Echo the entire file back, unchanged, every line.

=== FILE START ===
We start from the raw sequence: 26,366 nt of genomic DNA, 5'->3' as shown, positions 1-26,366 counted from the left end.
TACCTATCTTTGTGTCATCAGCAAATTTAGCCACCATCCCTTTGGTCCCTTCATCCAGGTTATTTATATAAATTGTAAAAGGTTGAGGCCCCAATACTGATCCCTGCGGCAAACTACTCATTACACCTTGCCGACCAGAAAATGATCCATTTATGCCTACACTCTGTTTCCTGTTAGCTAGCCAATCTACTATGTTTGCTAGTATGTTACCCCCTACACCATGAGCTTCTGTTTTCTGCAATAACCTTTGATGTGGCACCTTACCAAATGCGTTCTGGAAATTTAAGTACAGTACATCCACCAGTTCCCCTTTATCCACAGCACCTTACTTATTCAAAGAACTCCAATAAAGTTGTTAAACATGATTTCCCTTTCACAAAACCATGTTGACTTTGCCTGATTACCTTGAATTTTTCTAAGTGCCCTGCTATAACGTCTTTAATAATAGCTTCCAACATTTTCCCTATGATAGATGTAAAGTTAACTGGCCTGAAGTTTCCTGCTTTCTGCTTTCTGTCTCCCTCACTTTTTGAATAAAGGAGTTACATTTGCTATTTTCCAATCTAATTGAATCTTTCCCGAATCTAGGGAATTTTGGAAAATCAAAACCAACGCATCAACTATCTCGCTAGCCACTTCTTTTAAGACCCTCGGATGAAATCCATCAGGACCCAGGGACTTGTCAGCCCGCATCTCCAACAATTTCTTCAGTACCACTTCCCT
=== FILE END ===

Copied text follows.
We start from the raw sequence: 26,366 nt of genomic DNA, 5'->3' as shown, positions 1-26,366 counted from the left end.
TACCTATCTTTGTGTCATCAGCAAATTTAGCCACCATCCCTTTGGTCCCTTCATCCAGGTTATTTATATAAATTGTAAAAGGTTGAGGCCCCAATACTGATCCCTGCGGCAAACTACTCATTACACCTTGCCGACCAGAAAATGATCCATTTATGCCTACACTCTGTTTCCTGTTAGCTAGCCAATCTACTATGTTTGCTAGTATGTTACCCCCTACACCATGAGCTTCTGTTTTCTGCAATAACCTTTGATGTGGCACCTTACCAAATGCGTTCTGGAAATTTAAGTACAGTACATCCACCAGTTCCCCTTTATCCACAGCACCTTACTTATTCAAAGAACTCCAATAAAGTTGTTAAACATGATTTCCCTTTCACAAAACCATGTTGACTTTGCCTGATTACCTTGAATTTTTCTAAGTGCCCTGCTATAACGTCTTTAATAATAGCTTCCAACATTTTCCCTATGATAGATGTAAAGTTAACTGGCCTGAAGTTTCCTGCTTTCTGCTTTCTGTCTCCCTCACTTTTTGAATAAAGGAGTTACATTTGCTATTTTCCAATCTAATTGAATCTTTCCCGAATCTAGGGAATTTTGGAAAATCAAAACCAACGCATCAACTATCTCGCTAGCCACTTCTTTTAAGACCCTCGGATGAAATCCATCAGGACCCAGGGACTTGTCAGCCCGCATCTCCAACAATTTCTTCAGTACCACTTCCCT